Leonel Fernández Warns Against the Application of “Jus Soli” in the Dominican Republic

November 21, 2018

The former President of the Dominican Republic and President of the Global Foundation for Democracy and Development (GFDD/Funglode), Dr. Leonel Fernández, warned that if the Dominican Republic were to grant citizenship to all those born in its territory, the country would eventually lose its national identity.

"When we set forth the right of citizenship, it’s not a racist, xenophobic nor exclusive ideology; what we are talking about is
the survival of the country and the identity of the Dominican Republic,” he said.

Fernández made this statement during a conversation that took place with a senator from the Espaillat providence of the Dominican Republic, José Rafael Vargas, with whom the President presented the book "Años de avances. Escritos de Teoría y Acción.” The cultural event took place within the framework of the Miami Book Fair.

The former President explained that the United States implemented the jus soli principle
through a constitutional amendment following the civil war that abolished slavery. The amendment gauranteed citizenship to former slaves.

He upheld that, in contrast to the United States, in the Dominican Republic absolute and unconditional jus soli does not exist, but that the principle does apply to children of foreigners that reside legally in the country.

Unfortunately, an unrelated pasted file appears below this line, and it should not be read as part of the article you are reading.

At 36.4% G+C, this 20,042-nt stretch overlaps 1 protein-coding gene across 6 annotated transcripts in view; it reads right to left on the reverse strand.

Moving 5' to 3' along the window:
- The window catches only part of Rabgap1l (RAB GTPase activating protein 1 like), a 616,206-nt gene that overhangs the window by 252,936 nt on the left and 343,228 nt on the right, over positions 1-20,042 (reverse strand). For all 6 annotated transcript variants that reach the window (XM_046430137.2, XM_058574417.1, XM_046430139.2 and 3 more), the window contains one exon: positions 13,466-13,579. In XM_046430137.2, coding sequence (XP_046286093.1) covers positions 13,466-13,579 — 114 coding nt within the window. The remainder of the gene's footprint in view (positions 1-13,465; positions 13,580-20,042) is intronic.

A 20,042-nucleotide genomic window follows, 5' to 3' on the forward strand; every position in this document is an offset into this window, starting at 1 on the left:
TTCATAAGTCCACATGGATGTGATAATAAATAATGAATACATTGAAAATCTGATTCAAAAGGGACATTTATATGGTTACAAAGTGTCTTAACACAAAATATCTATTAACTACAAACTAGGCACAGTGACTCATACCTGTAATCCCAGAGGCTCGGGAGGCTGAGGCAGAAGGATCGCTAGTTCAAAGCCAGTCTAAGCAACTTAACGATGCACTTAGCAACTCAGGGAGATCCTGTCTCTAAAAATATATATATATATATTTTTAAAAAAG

With regard to Haiti, the President of GFDD/Funglode mentioned that the
country’s constitution establishes that all people born of Haitian parents are considered Haitian.

Fernández stressed that the international community must get involved in the economic resurgence and development of Haiti.

As he addressed the economic situation in Haiti, Dr. Fernández raised the point that the Caribbean country had to pay a heavy price for having overthrown colonial power when it declared independence in 1804, following a
prolonged and devastating war.

He maintained that as a result, the international community isolated Haiti for many decades as to not encourage similar uprisings in other countries where slavery existed.

"I think Haiti had to pay a hefty price for having the boldness to abolish slavery,” said Fernández.

He stated that, in contrast to the Dominican Republic, which over the last 60 years has had economic growth above
the average in Latin America, Haiti has suffered chronic political instability which has resulted in hardship and despair.

When addressing the topic of disproportionate migration of Haitians to the Dominican Republic, the former President of the Dominican Republic stated that the situation will not be resolved by deporting Haitians nor by constructing a wall on the border, but through the economic development of Haiti.

"The Dominican Republic
has to be a champion of the development and prosperity of Haiti,” he said.

Dr. Fernández mentioned that following the earthquake that devastated Haiti on January 12, 2010, the Dominican Republic built a university in the country based on the logic that education is the foundation for development and prosperity.

Fernández is in the midst of a work trip in the United States that begins in Miami, Florida, where he put his book into circulation.
The GFDD President also got to see the Miami Brightline train, which he rode to Fort Lauderdale, where he had a meeting with the president of Lynn University.

Following his time in Florida, Dr. Fernández will head to Washington DC, where he will present to the Permanent Council of the Organization of American States (OAS) a final report on the elections recently held in Mexico. Fernández served as the head of the OAS Electoral Observation Mission in that electoral